The venue for the summit is reportedly Tregenna Castle, which makes more sense from a size and security perspective than other places that had been mentioned (eg, Carbis Bay Hotel).

The "hassle factor" of having this global circus descend will mean some disruption to local life, for sure, but will surely be outweighed by the income (already estimated at GBP 50m) input to the local economy, which must be great news, along with the publicity it will bring for Cornwall in general.



« Last Edit: January 17, 2021, 01:54:06 pm by Thatcham Crossing » Logged
bobm
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« Reply #17 on: January 17, 2021, 11:10:30 am »

I have been told of a couple who had booked their already once postponed wedding reception at the Treganna Castle being told it has been cancelled again due to "a high profile event".
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« Reply #18 on: January 17, 2021, 11:12:10 am »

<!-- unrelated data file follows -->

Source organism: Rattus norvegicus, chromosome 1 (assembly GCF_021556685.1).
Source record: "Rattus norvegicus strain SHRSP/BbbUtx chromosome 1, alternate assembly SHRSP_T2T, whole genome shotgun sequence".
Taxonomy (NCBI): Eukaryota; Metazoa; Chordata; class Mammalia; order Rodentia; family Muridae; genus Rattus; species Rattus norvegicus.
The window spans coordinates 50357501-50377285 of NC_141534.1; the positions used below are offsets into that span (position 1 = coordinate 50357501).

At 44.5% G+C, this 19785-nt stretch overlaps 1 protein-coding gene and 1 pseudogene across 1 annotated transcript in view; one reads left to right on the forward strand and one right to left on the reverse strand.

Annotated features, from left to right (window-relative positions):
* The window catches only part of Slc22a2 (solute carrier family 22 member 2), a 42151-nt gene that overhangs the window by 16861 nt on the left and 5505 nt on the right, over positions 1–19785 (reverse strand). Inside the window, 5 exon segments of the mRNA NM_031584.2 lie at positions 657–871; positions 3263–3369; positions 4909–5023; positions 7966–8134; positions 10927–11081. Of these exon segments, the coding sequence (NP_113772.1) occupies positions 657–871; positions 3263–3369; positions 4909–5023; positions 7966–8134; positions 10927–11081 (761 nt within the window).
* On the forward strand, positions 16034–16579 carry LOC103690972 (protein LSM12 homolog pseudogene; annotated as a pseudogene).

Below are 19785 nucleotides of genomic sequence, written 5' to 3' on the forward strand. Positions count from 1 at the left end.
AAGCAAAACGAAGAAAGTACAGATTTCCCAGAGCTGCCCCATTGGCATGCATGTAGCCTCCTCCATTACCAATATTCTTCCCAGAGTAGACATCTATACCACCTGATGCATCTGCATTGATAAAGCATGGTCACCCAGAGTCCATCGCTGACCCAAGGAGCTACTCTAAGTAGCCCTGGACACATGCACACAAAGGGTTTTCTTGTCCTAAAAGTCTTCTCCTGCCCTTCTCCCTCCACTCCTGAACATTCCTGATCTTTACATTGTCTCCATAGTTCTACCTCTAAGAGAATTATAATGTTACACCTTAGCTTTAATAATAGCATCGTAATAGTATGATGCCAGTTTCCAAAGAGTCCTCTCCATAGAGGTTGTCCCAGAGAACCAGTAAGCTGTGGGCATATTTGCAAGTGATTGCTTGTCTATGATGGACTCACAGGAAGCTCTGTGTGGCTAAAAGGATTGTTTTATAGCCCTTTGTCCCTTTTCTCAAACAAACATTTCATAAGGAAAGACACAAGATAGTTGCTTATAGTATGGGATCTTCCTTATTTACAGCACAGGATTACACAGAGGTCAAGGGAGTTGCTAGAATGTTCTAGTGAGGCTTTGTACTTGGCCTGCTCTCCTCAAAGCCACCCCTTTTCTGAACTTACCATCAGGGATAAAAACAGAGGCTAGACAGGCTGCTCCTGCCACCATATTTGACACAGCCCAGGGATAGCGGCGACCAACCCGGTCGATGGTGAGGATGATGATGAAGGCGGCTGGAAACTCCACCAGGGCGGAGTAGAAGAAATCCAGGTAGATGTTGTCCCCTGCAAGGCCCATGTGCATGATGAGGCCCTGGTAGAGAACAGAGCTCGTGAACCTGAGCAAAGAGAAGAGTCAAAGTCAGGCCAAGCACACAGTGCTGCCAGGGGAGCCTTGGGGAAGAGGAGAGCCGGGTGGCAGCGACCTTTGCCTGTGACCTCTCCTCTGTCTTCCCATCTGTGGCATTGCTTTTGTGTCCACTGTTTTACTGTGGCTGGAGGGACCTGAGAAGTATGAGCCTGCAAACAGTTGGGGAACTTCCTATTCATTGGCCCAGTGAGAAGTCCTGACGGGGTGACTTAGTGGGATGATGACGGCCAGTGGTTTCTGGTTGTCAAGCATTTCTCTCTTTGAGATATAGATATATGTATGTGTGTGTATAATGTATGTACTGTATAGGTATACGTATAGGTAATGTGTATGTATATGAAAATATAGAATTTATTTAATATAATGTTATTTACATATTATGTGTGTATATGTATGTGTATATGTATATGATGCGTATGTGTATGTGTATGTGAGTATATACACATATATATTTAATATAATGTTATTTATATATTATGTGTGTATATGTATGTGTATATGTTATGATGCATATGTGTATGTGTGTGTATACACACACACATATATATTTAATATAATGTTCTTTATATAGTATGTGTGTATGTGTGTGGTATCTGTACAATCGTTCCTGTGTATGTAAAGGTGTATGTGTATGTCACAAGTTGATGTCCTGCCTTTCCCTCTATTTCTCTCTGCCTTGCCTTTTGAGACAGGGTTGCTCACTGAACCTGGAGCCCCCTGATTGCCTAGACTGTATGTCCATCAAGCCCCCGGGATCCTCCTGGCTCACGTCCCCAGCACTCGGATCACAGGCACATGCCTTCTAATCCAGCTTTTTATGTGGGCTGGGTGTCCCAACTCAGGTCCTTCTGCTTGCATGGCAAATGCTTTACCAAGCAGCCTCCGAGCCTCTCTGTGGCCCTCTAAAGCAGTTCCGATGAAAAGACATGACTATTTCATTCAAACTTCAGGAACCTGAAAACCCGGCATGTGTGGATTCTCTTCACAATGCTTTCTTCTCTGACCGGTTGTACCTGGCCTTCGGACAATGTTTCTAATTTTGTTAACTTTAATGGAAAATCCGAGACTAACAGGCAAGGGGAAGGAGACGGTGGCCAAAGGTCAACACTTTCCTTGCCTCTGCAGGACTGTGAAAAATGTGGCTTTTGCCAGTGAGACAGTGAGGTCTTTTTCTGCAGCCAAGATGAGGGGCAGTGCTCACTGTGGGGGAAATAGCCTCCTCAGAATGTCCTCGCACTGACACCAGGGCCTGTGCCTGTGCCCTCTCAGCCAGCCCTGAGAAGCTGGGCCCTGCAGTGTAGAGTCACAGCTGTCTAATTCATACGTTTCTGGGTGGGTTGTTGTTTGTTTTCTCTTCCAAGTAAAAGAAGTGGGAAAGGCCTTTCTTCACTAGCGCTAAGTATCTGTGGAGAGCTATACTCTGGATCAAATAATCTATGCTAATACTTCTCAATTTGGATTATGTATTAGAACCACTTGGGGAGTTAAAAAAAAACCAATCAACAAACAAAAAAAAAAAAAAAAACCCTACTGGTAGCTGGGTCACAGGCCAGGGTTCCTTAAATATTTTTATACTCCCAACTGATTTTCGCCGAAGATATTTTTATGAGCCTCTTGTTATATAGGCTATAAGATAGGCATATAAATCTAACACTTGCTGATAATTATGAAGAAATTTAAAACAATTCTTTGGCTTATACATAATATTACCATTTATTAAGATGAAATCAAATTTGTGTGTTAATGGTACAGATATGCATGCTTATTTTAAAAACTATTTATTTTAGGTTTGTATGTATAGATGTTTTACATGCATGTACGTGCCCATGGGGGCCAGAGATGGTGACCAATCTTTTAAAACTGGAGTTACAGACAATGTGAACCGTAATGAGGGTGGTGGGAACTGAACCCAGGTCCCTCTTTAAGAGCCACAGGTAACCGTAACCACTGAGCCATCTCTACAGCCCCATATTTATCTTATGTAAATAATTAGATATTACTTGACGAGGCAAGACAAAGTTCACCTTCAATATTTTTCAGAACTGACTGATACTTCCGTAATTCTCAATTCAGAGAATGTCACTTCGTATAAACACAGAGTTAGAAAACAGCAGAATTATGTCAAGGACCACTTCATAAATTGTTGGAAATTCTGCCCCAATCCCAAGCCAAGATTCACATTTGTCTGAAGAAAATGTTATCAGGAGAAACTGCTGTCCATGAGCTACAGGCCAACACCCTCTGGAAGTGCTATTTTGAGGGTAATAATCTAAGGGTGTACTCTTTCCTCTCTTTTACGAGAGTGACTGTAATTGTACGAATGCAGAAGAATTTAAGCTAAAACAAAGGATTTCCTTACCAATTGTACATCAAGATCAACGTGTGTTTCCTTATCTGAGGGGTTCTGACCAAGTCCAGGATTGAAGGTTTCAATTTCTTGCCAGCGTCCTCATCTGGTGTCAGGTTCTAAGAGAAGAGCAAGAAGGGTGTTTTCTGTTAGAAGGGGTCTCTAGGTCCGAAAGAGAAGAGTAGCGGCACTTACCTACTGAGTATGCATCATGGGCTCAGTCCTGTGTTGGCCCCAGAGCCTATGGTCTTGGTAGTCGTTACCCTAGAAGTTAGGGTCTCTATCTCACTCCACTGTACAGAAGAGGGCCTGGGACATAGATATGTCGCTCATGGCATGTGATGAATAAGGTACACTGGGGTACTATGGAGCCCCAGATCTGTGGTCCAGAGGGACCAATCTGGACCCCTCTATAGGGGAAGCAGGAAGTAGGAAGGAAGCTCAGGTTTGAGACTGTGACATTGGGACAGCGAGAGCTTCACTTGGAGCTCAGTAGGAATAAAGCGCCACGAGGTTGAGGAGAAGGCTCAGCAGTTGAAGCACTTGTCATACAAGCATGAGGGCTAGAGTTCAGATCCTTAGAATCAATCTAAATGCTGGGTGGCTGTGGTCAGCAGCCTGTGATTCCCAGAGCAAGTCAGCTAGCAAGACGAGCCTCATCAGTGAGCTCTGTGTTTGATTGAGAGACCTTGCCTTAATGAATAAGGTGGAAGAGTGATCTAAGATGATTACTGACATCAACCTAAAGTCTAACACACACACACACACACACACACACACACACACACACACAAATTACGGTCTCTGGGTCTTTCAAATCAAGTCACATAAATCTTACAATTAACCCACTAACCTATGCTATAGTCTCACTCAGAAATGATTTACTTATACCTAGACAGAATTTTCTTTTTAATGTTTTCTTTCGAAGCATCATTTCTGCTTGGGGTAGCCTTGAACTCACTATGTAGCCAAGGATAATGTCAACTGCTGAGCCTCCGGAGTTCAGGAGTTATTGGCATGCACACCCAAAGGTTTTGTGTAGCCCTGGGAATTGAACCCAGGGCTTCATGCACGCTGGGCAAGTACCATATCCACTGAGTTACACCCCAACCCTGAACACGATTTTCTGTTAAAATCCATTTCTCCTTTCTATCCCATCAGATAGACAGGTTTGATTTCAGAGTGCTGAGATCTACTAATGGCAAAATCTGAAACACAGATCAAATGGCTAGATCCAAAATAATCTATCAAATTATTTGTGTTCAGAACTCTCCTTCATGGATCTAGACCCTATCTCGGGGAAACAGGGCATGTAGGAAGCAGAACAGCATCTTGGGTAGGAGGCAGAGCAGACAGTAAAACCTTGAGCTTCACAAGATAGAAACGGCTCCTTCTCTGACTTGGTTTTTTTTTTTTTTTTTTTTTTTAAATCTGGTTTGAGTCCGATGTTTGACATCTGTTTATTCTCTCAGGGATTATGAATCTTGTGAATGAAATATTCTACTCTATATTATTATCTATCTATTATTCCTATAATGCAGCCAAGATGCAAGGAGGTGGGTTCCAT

The venue for the summit is reportedly Tregenna Castle, which makes more sense from a size and security perspective than other places that had been mentioned (eg, Carbis Bay Hotel).


If Trump had still been president, he could have played golf all day whilst the others got on with the real business   Cheesy Cheesy Cheesy
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« Reply #19 on: January 17, 2021, 11:26:45 am »

I have been told of a couple who had booked their already once postponed wedding reception at the Treganna Castle being told it has been cancelled again due to "a high profile event".

Sounds naughty. I would like (and actually can!) say that when we ran a hotel, we never cancelled booked guests when an offer of something that was better business came along.  The temptation was there a couple of times, and a couple of times we asked customers if they would mind us moving a course by a few days and usually came to a solution that suited everyone.

The Treganna Castle has a long and illustrious railway history.    From Wikipedia:

Quote
The Great Western Railway (GWR (Great Western Railway)) opened its St Ives branch line on 1 June 1877 and it leased the Tregenna Castle as a hotel the following year, opening it on 5 August 1878. Early railway hotels had only been situated near large terminals or junctions, but this one was the first intended by the GWR as a holiday destination in its own right.